Localizing: The secret to success in dealing with  community newspapers is customizing the stories to their interest.  What interests local newspapers most are newsworthy activities taking place in the paper's distribution area.

Premature Exposure: Remember that the media want action,  not ideas. If you are about to launch a new concept in photography, recognize that the news media will want to see examples of how it works.  Make it work first -- then go after press coverage.

Invite the Media: Send the news media invitations and  tickets to your events.  If your budget can handle it invite them along to certain events as your guest or at a greatly reduced rate.  Recognize that quality news media people are sensitive to being bought.  Your  invitation does not entitle you to cheery coverage if something goes sour.

Stay Positive: Don't be surprised or upset if your story is changed or is not used. Even the best stories are often re-written by good newspapers.  Never complain if your story does not appear as you wanted it.  Learn from the experience--and smile.

Say Thanks:  When a story is particularly well done--write a letter to the reporter's boss. That's even better than a letter to the writer.  It is a good idea to send a letter even if the story was just adequate.  Don't thank reporters for the story--that's their job.  Thank them for their ability to cover a complex, sensitive, difficult topic, etc.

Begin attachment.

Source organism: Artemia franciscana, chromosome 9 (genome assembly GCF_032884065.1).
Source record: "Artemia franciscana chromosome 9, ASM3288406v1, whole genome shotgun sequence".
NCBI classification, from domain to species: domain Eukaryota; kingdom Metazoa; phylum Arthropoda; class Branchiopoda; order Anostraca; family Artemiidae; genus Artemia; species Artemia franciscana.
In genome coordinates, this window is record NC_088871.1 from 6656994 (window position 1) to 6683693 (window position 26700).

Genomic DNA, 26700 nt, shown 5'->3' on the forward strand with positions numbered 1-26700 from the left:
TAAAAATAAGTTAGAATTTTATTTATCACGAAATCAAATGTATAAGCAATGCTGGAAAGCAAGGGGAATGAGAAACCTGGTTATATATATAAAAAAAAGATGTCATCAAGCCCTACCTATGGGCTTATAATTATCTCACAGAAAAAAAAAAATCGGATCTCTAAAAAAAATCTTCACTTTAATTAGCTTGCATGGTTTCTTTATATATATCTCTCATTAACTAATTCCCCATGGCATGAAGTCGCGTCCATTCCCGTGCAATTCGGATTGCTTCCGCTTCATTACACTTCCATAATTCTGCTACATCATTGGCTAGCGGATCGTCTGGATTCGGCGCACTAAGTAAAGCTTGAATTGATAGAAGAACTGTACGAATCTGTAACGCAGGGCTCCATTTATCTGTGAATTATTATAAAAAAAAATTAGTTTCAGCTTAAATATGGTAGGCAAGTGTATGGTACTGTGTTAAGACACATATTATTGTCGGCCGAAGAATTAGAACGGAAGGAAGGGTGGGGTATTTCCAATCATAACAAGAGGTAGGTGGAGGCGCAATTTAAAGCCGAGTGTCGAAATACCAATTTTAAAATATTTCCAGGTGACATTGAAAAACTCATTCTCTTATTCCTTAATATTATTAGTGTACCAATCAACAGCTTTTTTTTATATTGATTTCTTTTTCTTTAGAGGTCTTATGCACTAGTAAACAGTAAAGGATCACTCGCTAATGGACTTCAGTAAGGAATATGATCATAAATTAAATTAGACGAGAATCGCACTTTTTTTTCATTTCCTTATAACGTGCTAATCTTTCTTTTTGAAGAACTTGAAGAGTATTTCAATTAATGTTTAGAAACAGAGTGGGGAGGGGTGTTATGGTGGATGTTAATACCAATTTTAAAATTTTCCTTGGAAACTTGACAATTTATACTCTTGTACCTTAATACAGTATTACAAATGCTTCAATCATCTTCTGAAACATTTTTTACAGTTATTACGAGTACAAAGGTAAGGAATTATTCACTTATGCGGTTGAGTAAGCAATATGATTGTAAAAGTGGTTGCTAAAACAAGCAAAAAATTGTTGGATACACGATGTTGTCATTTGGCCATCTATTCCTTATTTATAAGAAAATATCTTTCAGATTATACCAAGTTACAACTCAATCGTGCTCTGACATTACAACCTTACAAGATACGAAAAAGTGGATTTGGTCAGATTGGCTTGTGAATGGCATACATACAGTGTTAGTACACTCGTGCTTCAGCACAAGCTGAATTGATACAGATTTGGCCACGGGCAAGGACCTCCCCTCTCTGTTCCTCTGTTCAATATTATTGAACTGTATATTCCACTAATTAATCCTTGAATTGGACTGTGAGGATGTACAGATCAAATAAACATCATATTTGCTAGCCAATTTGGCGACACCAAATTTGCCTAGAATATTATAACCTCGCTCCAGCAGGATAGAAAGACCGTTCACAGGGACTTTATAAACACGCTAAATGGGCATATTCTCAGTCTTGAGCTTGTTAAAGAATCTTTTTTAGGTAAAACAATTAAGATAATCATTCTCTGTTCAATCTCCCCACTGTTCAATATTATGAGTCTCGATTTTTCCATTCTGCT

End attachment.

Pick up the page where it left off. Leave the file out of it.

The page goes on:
Know Deadlines: News people can get really cranky when they are on deadline.  Make sure you know when deadlines are before calling.

One Release Per Publication: Never send a story to two different editors at the same paper.  For example, it might seem logical to send a copy of your release to both the travel editor and the society writer.  If you do, mark both copies clearly: "Action copy to the real estate editor -- this for your information only," for example.